In addition to making it hard to go, irritable bowel syndrome with constipation (IBS-C) can cause other uncomfortable symptoms but there are steps you can take to manage them.
Do your guts just seem to get cranky, even though you’ve been treating your insides well? Can you tell that you’ve got to go, but your colon seems to have other ideas? You might have IBS-C. This is a subtype of IBS, with constipation as the main symptom.
In addition to the discomfort of being backed up, IBS-C can also cause gas, bloating, and abdominal pain. These symptoms can greatly affect your quality of life. When your gut doesn’t feel well, neither do you
Here’s what you need to know about these symptoms, how to manage them, and when to see a doctor.
As many as 18% of people globally have some form of IBS. IBS has four subcategories, based on their predominant stool pattern:
- mostly diarrhea (IBS-D)
- mostly constipation (IBS-C)
- alternating diarrhea and constipation (IBS-mixed or IBS-M)
- symptoms that can’t be defined by the above patterns (undefined or IBS-U)
Most people with IBS, up to 96%, experience bloating. But people with IBS-C tend to feel more abdominal pain and bloating than those with IBS-D.
According to a 2016 survey, bloating was the most common symptom of IBS-C, reported by 80% of participants. This was followed by:
- excessive gas (71.3%)
- abdominal discomfort (64.3%)
- abdominal pain (29.1%)
People with IBS-C also said abdominal bloating was the most bothersome symptom, and it greatly impacted their quality of life. Bloating is a feeling of gassiness and pressure. Some people with bloating also experience distension, which involves swelling and expansion of the belly.
The causes of these IBS-C symptoms may differ from person to person. But here are a few potential culprits.
Small intestine bacterial overgrowth
Small intestine bacterial overgrowth (SIBO) occurs when there’s an increase in bacteria growth in the small intestine. It can cause symptoms such as abdominal pain, bloating, nausea, and diarrhea. It can also drive gas production when carbohydrates are fermented in the colon. Up to 78% of people with IBS also have SIBO.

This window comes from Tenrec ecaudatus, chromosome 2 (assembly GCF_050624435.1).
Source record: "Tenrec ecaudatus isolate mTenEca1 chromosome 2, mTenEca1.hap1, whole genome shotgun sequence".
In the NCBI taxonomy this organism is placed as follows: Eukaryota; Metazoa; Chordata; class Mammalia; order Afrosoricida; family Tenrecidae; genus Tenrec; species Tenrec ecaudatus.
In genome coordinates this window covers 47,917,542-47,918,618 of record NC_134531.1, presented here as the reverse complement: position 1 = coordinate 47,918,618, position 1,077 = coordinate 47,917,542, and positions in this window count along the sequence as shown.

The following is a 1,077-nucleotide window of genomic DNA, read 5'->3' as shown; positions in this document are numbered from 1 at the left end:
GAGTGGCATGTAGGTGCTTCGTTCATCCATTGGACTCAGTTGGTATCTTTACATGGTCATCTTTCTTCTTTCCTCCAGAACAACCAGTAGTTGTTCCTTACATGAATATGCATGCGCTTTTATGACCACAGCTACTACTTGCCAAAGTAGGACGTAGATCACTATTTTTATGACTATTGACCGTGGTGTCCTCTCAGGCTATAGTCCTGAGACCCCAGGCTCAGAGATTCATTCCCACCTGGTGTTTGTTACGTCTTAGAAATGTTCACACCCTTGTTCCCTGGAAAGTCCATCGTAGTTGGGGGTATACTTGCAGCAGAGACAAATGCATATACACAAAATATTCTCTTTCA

The gut microbiome refers to the bacteria, viruses, and fungi found in your digestive tract. Changes in the gut microbiome might be causing your bloating or abdominal discomfort.
More research is needed to determine what bacteria, or lack thereof, might contribute to these symptoms. However, researchers note that people with IBS who experience bloating tend to have lower levels of certain types of bacteria.
Motility issues may also be leading to feeling bloated or like you’re having a food baby.
Muscles in your digestive tract contract to move foods and waste through the tract. But sometimes, this motility is slowed or impaired. People with IBS-C who also have slower motility exhibit more abdominal distention than those who have a more average rate of motility.
Pelvic floor dysfunction
Pelvic floor dysfunction involves miscoordination and miscommunication between muscles and nerves in the pelvis. This dysfunction can cause issues with emptying your bowel, and a full bowel can lead to bloating, distention, and abdominal discomfort.
Abdominophrenic dyssynergia (APD) involves the simultaneous contraction of the diaphragm and the relaxation of the abdominal wall.
In people without APD, an increase in the contents of the digestive tract causes a relaxation of both the diaphragm and the abdominal wall to help accommodate the added volume. In APD, the diaphragm contracts and descends, causing distention.